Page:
| If anyone could get a room full of project and program managers mimicking a jockey on a horse, it's Jim Lawless. |
The closing speaker at the PMI® Global Congress 2012 -- EMEA in Marseille, France, Mr. Lawless holds the United Kingdom's underwater deep-dive record and once became a licensed jockey to win a Â£1 bet. So when he outlined his 10 rules for taming the tiger within -- the voice inside that makes people afraid to take action -- the audience listened.
Mr. Lawless reminded the group that each person writes his or her own life story. "In the end, you're not going to ask 'Did I have a good story,' but 'Did I write it? Or did the tiger dictate it for me?'" he said.
A project or program manager might have a game-changing idea, for example, but is too afraid to take it to the CEO. The result is regret -- because the person let the tiger write the story.
Mr. Lawless' 10 rules for taming the tiger are:
| The European Commission is looking for smart, sustainable and inclusive growth through technology. And it's using project management to get there.|
"Project management is at the heart of our activities," said Francisco GarcÃa MorÃ¡n, directorate-general for informatics at the European Commission, the keynote speaker at PMI® Global Congress 2012 -- EMEA in Marseille, France.
The commission's goal is to create a new generation of open, flexible and seamless e-government services, he explained. For example, e-health projects could help address Europe's aging population.
The vision calls for innovative digital services, simplified processes and better alignment between business and IT.
Yet the commission has faced many challenges, including insufficient infrastructure, higher workload and staff cuts -- even as it faces greater pressure to deliver value.
Mr. GarcÃa MorÃ¡n also said there's a new generation of workers demanding better technology. "We have to provide the Facebook generation with the tools they're most familiar with."
To help achieve its vision, the European Commission implemented an information services project management board. It also created its own approach based on good practices from around the world, including A Guide to Project Management Body of Knowledge (PMBOK® Guide).
"We believe we have raised the project management capabilities in the European Commission," he said.
The greater focus on project management has helped the group achieve a more holistic point of view and strike a better balance between business and project management.
There has been some resistance, however, which has to be managed through communicating the value of project management to the staff. "Change management is essential," he said. "It's an area where we are working harder."
In a later session, Stefan Tostmann, PhD, spoke about some of the other project management work at the commission.
With 27 sovereign states, 500 million stakeholders and 23 languages, it can be difficult to identify common project interests, said Dr. Tostmann, CAPM, resource director (acting) and head of financial services, European Commission.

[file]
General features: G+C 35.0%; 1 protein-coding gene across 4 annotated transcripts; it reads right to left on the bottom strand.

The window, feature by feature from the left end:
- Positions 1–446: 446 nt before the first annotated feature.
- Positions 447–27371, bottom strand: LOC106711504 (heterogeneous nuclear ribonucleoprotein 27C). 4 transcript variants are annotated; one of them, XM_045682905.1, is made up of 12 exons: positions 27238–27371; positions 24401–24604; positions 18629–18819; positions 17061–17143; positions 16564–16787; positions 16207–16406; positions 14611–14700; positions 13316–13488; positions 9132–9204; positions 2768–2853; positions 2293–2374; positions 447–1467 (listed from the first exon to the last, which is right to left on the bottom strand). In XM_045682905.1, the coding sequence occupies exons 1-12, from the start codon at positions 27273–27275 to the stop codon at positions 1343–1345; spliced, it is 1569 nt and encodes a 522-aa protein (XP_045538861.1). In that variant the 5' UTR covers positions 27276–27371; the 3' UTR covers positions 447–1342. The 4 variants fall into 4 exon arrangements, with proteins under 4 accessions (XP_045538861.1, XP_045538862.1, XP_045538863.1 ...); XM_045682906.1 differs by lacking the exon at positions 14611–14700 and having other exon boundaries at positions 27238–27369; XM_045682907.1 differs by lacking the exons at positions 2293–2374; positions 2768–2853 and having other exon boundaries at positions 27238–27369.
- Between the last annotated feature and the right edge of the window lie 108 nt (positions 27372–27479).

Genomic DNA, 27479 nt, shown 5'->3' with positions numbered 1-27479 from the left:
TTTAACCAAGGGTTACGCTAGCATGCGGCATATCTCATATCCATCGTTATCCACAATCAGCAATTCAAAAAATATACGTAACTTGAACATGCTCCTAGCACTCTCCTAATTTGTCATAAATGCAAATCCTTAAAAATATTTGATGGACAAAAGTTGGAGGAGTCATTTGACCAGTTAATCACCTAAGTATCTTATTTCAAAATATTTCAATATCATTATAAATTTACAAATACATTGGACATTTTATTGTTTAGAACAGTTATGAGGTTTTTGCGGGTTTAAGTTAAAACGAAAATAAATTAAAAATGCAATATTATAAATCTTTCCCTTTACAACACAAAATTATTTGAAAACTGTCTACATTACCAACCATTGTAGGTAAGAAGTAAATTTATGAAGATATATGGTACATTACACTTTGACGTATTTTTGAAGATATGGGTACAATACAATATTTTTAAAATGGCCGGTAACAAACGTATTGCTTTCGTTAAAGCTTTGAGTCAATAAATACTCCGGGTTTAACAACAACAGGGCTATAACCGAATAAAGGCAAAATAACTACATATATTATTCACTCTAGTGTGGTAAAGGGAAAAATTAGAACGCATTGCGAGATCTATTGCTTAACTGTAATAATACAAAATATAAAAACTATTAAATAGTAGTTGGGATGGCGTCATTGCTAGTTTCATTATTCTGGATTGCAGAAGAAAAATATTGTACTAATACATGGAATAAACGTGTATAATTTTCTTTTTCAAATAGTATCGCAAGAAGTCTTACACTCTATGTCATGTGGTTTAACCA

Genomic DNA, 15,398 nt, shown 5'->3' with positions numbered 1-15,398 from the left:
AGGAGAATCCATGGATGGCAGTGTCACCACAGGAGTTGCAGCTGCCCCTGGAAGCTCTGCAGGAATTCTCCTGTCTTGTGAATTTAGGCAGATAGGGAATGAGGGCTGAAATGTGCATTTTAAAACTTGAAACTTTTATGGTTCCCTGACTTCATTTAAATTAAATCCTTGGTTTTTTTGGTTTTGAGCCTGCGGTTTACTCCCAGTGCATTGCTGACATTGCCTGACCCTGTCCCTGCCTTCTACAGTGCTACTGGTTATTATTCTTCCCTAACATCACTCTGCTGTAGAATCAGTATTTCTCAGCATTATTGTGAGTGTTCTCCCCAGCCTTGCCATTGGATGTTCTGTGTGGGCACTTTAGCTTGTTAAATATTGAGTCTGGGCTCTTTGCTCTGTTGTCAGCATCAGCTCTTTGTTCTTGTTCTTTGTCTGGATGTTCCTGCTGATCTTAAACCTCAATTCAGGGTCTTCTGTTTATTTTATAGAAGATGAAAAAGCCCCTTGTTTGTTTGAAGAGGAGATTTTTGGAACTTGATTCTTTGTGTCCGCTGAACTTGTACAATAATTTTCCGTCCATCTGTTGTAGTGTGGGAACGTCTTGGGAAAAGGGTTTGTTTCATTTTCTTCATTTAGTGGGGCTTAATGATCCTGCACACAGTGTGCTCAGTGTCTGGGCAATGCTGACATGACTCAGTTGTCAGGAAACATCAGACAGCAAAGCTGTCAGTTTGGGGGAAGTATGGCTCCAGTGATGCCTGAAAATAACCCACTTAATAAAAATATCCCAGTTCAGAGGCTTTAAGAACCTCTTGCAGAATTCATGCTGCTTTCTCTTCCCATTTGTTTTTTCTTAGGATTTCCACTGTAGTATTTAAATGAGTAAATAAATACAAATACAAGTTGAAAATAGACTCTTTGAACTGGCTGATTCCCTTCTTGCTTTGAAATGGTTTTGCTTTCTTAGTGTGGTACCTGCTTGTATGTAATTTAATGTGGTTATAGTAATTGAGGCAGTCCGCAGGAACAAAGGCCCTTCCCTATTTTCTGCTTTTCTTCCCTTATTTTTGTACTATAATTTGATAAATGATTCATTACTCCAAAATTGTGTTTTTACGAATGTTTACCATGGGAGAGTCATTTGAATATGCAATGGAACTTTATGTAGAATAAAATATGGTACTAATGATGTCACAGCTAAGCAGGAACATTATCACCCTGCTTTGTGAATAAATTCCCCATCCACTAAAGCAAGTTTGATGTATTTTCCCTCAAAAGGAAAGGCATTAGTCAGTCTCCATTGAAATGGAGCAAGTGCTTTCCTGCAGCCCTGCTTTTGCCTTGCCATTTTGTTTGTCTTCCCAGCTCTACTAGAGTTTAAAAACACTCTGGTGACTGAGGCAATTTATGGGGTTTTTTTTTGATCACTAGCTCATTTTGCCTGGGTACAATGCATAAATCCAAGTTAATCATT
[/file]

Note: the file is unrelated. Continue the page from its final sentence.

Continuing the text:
The type of projects addressed can cover everything from aid delivery to IT. And one of the biggest challenges is ensuring that proposed projects can actually be implemented in the member states.
Despite progress, there remains a lingering misconception that project management is exclusive to the IT realm, where project management first took hold at the group.
"There's not a project management culture in the European Commission yet," he said.
Echoing Mr. GarcÃa MorÃ¡n's comments, Dr. Tostmann said the commission is facing increasing pressure to prove its own value. "Stakeholders want to know what they're getting out of it."
That means the commission must become more efficient, he says, and like Mr. GarcÃa MorÃ¡n, he says project management can help in that process.
Read more about change management.
| There's no single definition of leadership. Whether they opt to emulate Sun Tzu or Steve Jobs, project professionals should assess their teams and organizations to carve out their own leadership strategies, plenary speaker Andy Craggs told project professionals at the PMI® Global Congress 2012 -- EMEA in Marseille, France.|
Mr. Craggs, a global business consultant at The Learning Partnership, dubbed today's business world as VUCA: volatile, uncertain, complex and ambiguous.
As a result, the top-down, individual-driven leadership style prevalent 10 years ago is no longer as effective. Instead, leadership must happen at four levels: society, organization, group and individual.
That means leaders must cross boundaries to encourage interdependence, collaboration and innovation among three types of people:
Drawing on his time working with Disney and Apple, Mr. Craggs demonstrated how different leadership styles can be effective in the proper context.
At Disney, the bulk of activity takes place in the operations sector, with the focus on protecting intellectual property and the brand. In the modern VUCA world, though, Disney's top-down leadership doesn't always work. Although the company did enjoy a record box office debut for its movie The Avengers, it has struggled to compete in the application and video game development fields.
Apple takes the opposite approach. The organization's leadership, being more agile and connected across the organization, is more responsive to market changes -- which has allowed it to thrive.
Mr. Cragg concluded his presentation by identifying three types of organizational leadership cultures: